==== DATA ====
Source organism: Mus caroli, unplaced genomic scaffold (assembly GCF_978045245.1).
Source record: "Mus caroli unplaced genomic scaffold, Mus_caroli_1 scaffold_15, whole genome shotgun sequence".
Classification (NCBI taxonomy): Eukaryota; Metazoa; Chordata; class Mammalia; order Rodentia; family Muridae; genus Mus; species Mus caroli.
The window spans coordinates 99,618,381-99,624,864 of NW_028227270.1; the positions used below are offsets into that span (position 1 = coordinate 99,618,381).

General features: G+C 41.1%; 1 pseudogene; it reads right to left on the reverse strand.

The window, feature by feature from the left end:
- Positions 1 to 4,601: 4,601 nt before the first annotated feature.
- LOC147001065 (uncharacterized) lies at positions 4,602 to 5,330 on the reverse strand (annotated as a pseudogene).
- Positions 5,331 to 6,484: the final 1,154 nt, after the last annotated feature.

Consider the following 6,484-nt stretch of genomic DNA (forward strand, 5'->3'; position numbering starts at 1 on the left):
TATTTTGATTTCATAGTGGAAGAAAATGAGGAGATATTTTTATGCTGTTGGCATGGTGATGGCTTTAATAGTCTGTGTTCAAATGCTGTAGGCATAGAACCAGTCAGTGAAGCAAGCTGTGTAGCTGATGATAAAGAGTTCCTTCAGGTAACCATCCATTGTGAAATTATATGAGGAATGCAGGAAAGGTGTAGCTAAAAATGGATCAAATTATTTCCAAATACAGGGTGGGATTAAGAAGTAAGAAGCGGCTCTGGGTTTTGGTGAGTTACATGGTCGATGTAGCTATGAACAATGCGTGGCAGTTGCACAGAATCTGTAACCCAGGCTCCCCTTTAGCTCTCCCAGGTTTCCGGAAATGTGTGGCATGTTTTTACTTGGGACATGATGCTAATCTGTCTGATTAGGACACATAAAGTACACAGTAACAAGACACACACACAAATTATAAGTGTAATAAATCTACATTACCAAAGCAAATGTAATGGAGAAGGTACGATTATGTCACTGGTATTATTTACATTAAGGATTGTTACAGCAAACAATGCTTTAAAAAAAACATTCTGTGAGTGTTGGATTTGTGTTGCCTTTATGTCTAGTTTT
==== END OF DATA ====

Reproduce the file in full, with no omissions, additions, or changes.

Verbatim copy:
Source organism: Mus caroli, unplaced genomic scaffold (assembly GCF_978045245.1).
Source record: "Mus caroli unplaced genomic scaffold, Mus_caroli_1 scaffold_15, whole genome shotgun sequence".
Classification (NCBI taxonomy): Eukaryota; Metazoa; Chordata; class Mammalia; order Rodentia; family Muridae; genus Mus; species Mus caroli.
The window spans coordinates 99,618,381-99,624,864 of NW_028227270.1; the positions used below are offsets into that span (position 1 = coordinate 99,618,381).

General features: G+C 41.1%; 1 pseudogene; it reads right to left on the reverse strand.

The window, feature by feature from the left end:
- Positions 1 to 4,601: 4,601 nt before the first annotated feature.
- LOC147001065 (uncharacterized) lies at positions 4,602 to 5,330 on the reverse strand (annotated as a pseudogene).
- Positions 5,331 to 6,484: the final 1,154 nt, after the last annotated feature.

Consider the following 6,484-nt stretch of genomic DNA (forward strand, 5'->3'; position numbering starts at 1 on the left):
TATTTTGATTTCATAGTGGAAGAAAATGAGGAGATATTTTTATGCTGTTGGCATGGTGATGGCTTTAATAGTCTGTGTTCAAATGCTGTAGGCATAGAACCAGTCAGTGAAGCAAGCTGTGTAGCTGATGATAAAGAGTTCCTTCAGGTAACCATCCATTGTGAAATTATATGAGGAATGCAGGAAAGGTGTAGCTAAAAATGGATCAAATTATTTCCAAATACAGGGTGGGATTAAGAAGTAAGAAGCGGCTCTGGGTTTTGGTGAGTTACATGGTCGATGTAGCTATGAACAATGCGTGGCAGTTGCACAGAATCTGTAACCCAGGCTCCCCTTTAGCTCTCCCAGGTTTCCGGAAATGTGTGGCATGTTTTTACTTGGGACATGATGCTAATCTGTCTGATTAGGACACATAAAGTACACAGTAACAAGACACACACACAAATTATAAGTGTAATAAATCTACATTACCAAAGCAAATGTAATGGAGAAGGTACGATTATGTCACTGGTATTATTTACATTAAGGATTGTTACAGCAAACAATGCTTTAAAAAAAACATTCTGTGAGTGTTGGATTTGTGTTGCCTTTATGTCTAGTTTT